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Inspire & Create


What is it?

Whether we’re into knitting or crochet we’re always making something, something made of individual pieces. And that something usually means putting those component pieces together. We all know there are several techniques for joining our knitted or crocheted pieces and that those techniques vary depending on our creative inspiration. Do we want the seams to be invisible or not? Perhaps we want them to be very visible and part of our decorative design as in, really standout. Regardless there is one constant. At some point we’ll need to attach the sleeves to the dress, baste the pocket to the vest or join a sweater at the shoulders. But once we’ve positioned our knitted or crocheted pieces just where we want them, how can we hold them securely and precisely in place while the joining stitches are applied? The answer is simple, Clover’s knitting marking pins in either bamboo or steel.


Marking Pins for Knitting


Art No. 3143 Bamboo Marking Pins



Art No. 325 Marking Pins for knitting


What does it do?

Depending on the gauge of our yarn the requirements for our marking pins varies. To accommodate this Clover produces both bamboo and steel marking pins. For heavier yarns Clover’s Bamboo Marking Pins are the fastest, least invasive way to hold our knitted or crocheted pieces together while we apply joining stitches to the seams. The naturally smooth bamboo finish assures that they are easy to place but are not so slick that they fall out. They are also long enough to stick through heavy knitted fabrics and the rounded point protects yarns from splitting. They’re also great for fashion closers, you know, in place of buttons. For finer yarns and more detailed work, Clover provides steel marking pins. Smooth and with a blunt tip it slides easily between the finer yarns without damaging the fibers. The flat head makes manipulation easy and precise. Bamboo or steel? Just remember to always use the right tool for the right job. In either case, Clover has you covered.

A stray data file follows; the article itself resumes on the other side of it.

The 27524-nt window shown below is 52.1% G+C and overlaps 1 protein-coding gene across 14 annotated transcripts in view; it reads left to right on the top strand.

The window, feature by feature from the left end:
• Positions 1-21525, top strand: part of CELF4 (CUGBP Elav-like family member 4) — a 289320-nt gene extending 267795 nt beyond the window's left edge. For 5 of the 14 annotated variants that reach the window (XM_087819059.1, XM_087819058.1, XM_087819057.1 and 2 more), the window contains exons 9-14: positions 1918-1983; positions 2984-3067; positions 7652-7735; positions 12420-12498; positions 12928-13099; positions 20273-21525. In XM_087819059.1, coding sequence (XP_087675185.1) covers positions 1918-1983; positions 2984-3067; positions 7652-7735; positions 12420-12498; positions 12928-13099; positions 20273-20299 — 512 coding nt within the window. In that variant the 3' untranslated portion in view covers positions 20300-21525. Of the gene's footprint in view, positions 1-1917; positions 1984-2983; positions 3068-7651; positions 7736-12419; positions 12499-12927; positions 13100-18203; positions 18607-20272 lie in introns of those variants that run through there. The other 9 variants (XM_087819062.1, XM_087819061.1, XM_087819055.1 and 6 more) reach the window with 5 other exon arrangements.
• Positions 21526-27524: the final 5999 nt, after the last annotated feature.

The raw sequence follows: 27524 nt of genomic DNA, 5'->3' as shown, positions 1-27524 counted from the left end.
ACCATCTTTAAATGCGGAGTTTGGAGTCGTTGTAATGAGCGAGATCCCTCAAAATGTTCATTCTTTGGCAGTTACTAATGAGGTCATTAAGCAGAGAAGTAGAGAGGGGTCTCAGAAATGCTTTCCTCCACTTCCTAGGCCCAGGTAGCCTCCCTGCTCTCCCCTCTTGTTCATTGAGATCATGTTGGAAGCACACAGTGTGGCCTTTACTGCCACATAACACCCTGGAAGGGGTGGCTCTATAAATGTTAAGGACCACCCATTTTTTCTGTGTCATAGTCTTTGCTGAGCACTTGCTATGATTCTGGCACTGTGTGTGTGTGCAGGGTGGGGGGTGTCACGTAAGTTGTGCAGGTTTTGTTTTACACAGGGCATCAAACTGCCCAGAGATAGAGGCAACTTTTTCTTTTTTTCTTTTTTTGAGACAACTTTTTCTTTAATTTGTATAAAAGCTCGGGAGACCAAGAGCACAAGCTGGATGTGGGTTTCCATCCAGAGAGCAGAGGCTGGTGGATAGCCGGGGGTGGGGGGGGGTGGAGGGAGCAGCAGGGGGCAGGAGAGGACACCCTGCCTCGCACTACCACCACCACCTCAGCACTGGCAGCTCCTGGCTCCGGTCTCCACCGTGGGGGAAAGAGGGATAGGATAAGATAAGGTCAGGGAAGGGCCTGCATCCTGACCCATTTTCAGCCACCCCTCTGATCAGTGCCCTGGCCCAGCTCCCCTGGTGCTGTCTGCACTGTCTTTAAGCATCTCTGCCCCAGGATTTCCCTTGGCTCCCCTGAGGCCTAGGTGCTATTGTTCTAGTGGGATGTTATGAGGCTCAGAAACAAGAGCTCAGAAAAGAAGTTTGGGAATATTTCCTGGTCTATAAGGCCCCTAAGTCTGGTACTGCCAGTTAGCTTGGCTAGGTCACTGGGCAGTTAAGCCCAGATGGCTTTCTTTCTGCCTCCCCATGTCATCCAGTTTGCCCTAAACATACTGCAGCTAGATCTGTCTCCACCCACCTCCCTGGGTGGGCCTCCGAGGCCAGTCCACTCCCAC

By Steve Butler



What is it?

Quilting, fashion, home decor and all of the accessories relating to each – all of us do some of it and some of us do all of it. At the end of the day, though, we’re all doing the same thing. We’re creating. Our pallet is an inexhaustible array of designer fabrics and our canvas is an equally extensive selection of patterns. But how about the accents? You know, those things that add the personality to our project. They may provide either color or form or function or all three. In many cases they center around the application of fabric tubes most often cut on the bias so they can take any shape we want to impose. Flower stems, Stained Glass or Celtic designs appliquéd on quilts. Bindings for quilts (can’t do the binding on a Double Wedding Ring without bias binding tape), fashion and home decor. Straps for fashion and lingerie. Button loops for bags and dress making and fashion accessories. And the best part is we can make these bias fabric tubes with the complimenting fabric we chose and in the size and quantities we want. This ability takes us from creative anxiety to anxious creativity. We just can’t wait to test the bounds of our imagination. And there may be none. But how hard is it to make these bias strips? You know, to really make them well so we’re proud of them. Easy peasy. Trust me. To help us achieve this level of creative potential, Clover has produced a set of Loop Pressing Bars (Art. No 4052). With these little gems we can produce bias fabric tubes in any color and length we desire. And it’s easy, truly.